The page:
The way we have to check if a existent event object is signaled or not is by using the WaitForSingleObject function. This function returns when one of the following occurs:
the specified object is in the signaled state.
the time-out interval elapses.

Because, we don't know when the log changes we will not use a time-out interval, so the only way of this function returns is when the event object is in the signaled state.

So, we will need a way of having a loop, which will be constantly calling WaitForSingleObject when it returns. This is the job for the recursive WaitForChange method.

procedure TForm1.WaitForChange;
var
  lResult: Cardinal;

begin
  // reset event signal, so the system can signal it again
  ResetEvent(FEvent);
  // wait for event to be signalled
  lResult := WaitForSingleObject(FEvent, INFINITE);
  // check event result
  case lResult of
    WAIT_OBJECT_0:
      begin
        ListBox1.Items.Add('Changed at ' + DateTimeToStr(Now()));
        Application.ProcessMessages;
      end;
  end;

  // wait for change again
  WaitForChange;
end;

As you have noticed, this solution has a big problem. The application stops responding, but why? Well, WaitForSingleObject function checks the current state of the specified object. If the object's state is non signaled, the calling thread enters an efficient wait state. The thread consumes very little processor time while waiting for the object state to become signaled or the time-out interval to elapse.
Unfortunaly the 'efficient wait state' makes the calling thread being as it was sleeping... sleeping as a rock!

If we didn't need to have an available interface, we could end here. But we need to have a working interface, at least to close the application.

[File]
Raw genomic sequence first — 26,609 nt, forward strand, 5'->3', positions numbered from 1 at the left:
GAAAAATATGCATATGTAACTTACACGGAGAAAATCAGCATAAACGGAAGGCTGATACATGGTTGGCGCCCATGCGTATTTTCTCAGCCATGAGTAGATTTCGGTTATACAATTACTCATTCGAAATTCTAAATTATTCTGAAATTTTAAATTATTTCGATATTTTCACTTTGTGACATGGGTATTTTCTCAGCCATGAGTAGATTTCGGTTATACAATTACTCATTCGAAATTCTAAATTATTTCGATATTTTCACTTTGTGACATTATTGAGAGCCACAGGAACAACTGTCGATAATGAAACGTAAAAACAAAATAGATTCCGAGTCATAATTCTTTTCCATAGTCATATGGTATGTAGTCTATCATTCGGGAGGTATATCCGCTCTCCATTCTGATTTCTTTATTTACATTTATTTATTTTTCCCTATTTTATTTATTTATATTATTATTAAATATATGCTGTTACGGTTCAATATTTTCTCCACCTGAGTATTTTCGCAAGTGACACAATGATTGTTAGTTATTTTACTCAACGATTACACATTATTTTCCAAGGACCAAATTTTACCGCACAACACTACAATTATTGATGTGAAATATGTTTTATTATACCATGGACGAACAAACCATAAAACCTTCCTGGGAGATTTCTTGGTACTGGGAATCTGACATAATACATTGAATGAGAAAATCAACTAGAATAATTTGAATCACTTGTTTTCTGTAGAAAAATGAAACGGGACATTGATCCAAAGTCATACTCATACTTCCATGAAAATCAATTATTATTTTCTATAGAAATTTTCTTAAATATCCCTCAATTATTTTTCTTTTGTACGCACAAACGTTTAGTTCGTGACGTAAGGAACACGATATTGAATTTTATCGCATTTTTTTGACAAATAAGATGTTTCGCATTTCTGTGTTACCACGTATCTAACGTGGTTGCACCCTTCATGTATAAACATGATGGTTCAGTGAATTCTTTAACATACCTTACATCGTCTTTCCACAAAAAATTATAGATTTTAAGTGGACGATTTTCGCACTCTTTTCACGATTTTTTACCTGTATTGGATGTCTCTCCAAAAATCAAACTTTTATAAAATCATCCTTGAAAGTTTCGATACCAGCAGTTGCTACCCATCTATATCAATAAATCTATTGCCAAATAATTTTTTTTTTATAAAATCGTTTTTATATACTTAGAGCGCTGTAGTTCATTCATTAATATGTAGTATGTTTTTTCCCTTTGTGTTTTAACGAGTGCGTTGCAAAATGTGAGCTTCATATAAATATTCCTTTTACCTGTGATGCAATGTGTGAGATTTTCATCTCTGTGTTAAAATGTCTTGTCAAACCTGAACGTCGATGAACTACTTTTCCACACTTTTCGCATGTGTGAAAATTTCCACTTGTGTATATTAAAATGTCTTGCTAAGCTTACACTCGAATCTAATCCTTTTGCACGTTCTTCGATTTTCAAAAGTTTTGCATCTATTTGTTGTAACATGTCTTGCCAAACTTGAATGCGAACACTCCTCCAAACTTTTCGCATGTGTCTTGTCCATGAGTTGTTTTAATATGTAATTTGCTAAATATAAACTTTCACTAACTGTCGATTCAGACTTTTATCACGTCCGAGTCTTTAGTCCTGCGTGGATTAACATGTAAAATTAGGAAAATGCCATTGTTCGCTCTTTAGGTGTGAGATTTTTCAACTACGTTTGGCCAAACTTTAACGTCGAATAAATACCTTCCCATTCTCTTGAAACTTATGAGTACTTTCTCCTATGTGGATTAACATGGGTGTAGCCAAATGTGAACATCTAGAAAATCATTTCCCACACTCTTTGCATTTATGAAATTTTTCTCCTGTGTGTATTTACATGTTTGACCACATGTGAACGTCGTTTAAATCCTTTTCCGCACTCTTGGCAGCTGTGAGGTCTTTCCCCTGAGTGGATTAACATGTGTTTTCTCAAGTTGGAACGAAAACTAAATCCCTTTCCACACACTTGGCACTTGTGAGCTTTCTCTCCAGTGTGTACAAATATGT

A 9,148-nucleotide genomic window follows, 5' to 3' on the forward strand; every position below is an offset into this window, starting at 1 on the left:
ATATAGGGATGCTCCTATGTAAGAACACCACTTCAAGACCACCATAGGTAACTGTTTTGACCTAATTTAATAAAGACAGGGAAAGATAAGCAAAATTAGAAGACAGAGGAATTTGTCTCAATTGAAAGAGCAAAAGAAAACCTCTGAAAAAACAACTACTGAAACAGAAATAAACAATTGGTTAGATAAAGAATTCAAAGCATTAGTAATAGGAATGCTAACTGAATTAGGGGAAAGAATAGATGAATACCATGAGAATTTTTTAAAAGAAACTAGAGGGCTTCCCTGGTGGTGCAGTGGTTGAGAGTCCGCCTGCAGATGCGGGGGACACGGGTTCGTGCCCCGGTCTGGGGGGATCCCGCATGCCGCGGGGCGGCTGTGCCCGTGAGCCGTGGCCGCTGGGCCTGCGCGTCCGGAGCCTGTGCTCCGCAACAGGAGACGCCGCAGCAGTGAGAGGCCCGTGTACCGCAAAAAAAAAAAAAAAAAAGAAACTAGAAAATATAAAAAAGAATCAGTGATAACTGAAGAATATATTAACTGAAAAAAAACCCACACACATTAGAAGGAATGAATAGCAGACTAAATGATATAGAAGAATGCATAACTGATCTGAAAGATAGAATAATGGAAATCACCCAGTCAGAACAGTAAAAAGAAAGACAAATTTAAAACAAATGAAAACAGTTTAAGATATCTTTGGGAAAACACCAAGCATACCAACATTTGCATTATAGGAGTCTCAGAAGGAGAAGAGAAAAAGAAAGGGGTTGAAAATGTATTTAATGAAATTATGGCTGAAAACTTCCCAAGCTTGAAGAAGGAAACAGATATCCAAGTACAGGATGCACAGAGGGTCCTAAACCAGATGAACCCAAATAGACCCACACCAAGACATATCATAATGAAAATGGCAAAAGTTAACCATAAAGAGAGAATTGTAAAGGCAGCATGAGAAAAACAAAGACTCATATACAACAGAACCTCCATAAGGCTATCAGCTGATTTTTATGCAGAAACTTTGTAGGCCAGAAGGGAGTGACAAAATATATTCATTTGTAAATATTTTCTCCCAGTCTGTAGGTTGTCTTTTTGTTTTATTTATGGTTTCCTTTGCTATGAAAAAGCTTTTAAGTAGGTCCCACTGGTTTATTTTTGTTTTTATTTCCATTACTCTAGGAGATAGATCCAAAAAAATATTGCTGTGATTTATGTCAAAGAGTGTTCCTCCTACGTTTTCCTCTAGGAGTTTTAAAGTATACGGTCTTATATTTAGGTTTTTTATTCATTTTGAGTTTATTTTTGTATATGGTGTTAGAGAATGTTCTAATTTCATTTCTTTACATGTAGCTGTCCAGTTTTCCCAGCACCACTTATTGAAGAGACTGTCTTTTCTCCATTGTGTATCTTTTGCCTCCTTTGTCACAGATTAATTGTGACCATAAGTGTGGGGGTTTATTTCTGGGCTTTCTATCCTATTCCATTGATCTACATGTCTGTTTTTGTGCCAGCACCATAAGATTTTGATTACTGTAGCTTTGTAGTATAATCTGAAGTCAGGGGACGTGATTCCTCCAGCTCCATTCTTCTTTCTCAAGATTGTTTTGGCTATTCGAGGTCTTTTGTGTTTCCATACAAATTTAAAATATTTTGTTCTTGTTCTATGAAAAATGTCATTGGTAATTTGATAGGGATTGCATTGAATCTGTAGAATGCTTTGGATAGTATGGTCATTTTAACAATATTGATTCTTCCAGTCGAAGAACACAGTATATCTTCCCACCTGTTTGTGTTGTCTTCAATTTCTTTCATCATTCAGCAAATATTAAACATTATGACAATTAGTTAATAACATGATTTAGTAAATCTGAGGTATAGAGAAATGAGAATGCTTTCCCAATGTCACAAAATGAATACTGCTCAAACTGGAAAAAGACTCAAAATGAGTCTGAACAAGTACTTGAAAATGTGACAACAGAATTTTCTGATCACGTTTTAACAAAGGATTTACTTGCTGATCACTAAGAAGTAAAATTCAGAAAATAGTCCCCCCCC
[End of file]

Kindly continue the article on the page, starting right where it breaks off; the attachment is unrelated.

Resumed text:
The only solution to our case is to have a secondary thread, which will do this wait, and will call an event of the main thread when a change occurs.

The main code for this thread is:

procedure TNotifyChangeEventLog.Execute;
var
  lResult: DWORD;

begin
  while (not Terminated) do
  begin
    // reset event signal, so we can get it again
    ResetEvent(FEventHandle);
    // wait for event to happen
    lResult := WaitForSingleObject(FEventHandle, INFINITE);
    // check event result
    case lResult of
      WAIT_OBJECT_0: Synchronize(DoChange);
    else
      Synchronize(DoChange);
    end;
  end;
end;

The complete project

Because I needed more things than just to know if the event log changed or not, I ended up by creating a component to work with the event log.
This component is not just another event log component, because it incorporates more things than the usual: read event log, change notifications, functions to scroll the event log (First, Last, Eof, Next).

At this moment I've already sent this component to be approved for incorporating the JVCL (JEDI VCL) at http://jvcl.sourceforge.net
Because it steel wasn't approved I included it with this sample.

Final notes

Why all this trouble to use the event object solution if the timer solution was enough? The problem is that the event object solution is safer.

For example, if you wanted to use the RegNotifyChangeKeyValue function that notifies the caller about changes to the attributes or contents of a specified registry key.
What you would do? You're right, it would almost impossible to use a timer, and would be so simple to use an event object.